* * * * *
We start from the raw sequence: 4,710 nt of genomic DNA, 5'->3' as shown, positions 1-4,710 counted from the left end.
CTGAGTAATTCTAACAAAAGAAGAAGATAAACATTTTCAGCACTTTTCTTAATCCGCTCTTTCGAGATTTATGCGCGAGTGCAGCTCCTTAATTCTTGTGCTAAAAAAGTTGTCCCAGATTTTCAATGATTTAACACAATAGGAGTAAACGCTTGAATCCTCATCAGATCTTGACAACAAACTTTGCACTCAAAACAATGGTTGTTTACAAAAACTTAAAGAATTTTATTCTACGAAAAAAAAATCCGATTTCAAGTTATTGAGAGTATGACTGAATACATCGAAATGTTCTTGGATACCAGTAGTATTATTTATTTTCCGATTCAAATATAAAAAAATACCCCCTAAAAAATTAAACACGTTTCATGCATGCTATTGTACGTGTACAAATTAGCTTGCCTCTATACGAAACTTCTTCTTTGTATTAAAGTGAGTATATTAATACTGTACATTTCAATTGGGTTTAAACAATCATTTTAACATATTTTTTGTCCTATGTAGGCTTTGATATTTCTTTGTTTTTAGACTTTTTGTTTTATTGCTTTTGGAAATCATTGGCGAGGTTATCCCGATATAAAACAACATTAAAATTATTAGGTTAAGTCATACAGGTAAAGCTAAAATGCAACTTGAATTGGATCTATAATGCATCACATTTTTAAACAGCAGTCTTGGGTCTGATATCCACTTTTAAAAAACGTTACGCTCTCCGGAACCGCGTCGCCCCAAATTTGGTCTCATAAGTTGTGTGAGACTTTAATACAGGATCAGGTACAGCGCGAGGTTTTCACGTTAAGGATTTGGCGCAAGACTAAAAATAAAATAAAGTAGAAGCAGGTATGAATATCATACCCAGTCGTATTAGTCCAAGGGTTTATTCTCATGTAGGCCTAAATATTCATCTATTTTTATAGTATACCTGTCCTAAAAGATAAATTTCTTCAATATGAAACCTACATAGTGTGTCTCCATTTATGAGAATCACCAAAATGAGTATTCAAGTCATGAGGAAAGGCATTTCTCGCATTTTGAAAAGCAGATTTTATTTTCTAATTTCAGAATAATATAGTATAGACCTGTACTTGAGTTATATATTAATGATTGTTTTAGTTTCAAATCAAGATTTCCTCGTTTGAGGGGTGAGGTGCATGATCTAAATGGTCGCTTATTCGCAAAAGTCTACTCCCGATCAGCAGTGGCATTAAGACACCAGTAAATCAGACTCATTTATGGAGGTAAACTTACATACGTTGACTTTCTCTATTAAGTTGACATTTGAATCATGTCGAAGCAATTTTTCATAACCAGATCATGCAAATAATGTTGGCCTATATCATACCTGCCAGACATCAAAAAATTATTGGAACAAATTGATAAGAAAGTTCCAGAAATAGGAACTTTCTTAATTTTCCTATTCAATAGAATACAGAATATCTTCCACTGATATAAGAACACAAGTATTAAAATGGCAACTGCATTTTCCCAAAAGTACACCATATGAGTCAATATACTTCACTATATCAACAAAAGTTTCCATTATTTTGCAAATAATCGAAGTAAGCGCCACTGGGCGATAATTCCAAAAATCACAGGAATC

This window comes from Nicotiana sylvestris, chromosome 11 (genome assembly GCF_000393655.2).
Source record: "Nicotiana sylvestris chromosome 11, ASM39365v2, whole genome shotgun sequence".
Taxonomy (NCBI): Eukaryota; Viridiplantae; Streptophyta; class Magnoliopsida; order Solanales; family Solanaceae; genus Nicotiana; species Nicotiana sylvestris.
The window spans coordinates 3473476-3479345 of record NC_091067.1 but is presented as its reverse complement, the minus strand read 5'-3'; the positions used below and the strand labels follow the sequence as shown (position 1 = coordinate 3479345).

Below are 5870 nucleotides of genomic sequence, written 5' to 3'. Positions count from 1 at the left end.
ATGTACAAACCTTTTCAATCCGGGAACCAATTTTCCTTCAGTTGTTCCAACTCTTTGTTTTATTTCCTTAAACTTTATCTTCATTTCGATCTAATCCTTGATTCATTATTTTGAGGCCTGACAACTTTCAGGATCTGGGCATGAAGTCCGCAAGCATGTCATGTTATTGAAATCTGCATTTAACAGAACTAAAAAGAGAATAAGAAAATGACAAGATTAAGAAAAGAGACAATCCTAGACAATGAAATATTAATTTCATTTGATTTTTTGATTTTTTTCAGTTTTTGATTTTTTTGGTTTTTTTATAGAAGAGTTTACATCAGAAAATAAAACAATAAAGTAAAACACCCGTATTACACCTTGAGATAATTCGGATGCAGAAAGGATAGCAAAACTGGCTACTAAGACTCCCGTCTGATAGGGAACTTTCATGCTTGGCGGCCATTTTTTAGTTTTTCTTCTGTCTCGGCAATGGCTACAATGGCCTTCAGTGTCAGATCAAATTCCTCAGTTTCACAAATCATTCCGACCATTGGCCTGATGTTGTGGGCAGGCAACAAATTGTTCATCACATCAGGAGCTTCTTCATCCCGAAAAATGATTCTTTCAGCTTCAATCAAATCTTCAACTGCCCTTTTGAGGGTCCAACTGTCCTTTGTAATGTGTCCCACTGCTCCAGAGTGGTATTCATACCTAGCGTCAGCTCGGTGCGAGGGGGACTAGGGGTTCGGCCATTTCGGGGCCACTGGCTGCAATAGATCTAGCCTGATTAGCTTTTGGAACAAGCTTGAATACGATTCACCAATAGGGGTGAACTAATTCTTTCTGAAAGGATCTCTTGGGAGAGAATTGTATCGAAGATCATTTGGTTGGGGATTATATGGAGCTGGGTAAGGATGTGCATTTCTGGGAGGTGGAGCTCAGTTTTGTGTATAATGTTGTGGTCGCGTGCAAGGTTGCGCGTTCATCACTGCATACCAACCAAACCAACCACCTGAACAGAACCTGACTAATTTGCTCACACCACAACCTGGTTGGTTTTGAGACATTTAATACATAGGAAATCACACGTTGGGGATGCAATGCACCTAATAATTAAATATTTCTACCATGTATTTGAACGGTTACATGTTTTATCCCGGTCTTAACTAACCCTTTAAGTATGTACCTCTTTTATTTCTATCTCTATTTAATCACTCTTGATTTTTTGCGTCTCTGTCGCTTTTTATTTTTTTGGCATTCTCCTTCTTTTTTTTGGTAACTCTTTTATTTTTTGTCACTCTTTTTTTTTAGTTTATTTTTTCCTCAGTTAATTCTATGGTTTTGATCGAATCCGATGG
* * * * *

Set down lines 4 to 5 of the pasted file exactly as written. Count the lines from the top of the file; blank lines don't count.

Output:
Source record: "Nicotiana sylvestris chromosome 11, ASM39365v2, whole genome shotgun sequence".
Taxonomy (NCBI): Eukaryota; Viridiplantae; Streptophyta; class Magnoliopsida; order Solanales; family Solanaceae; genus Nicotiana; species Nicotiana sylvestris.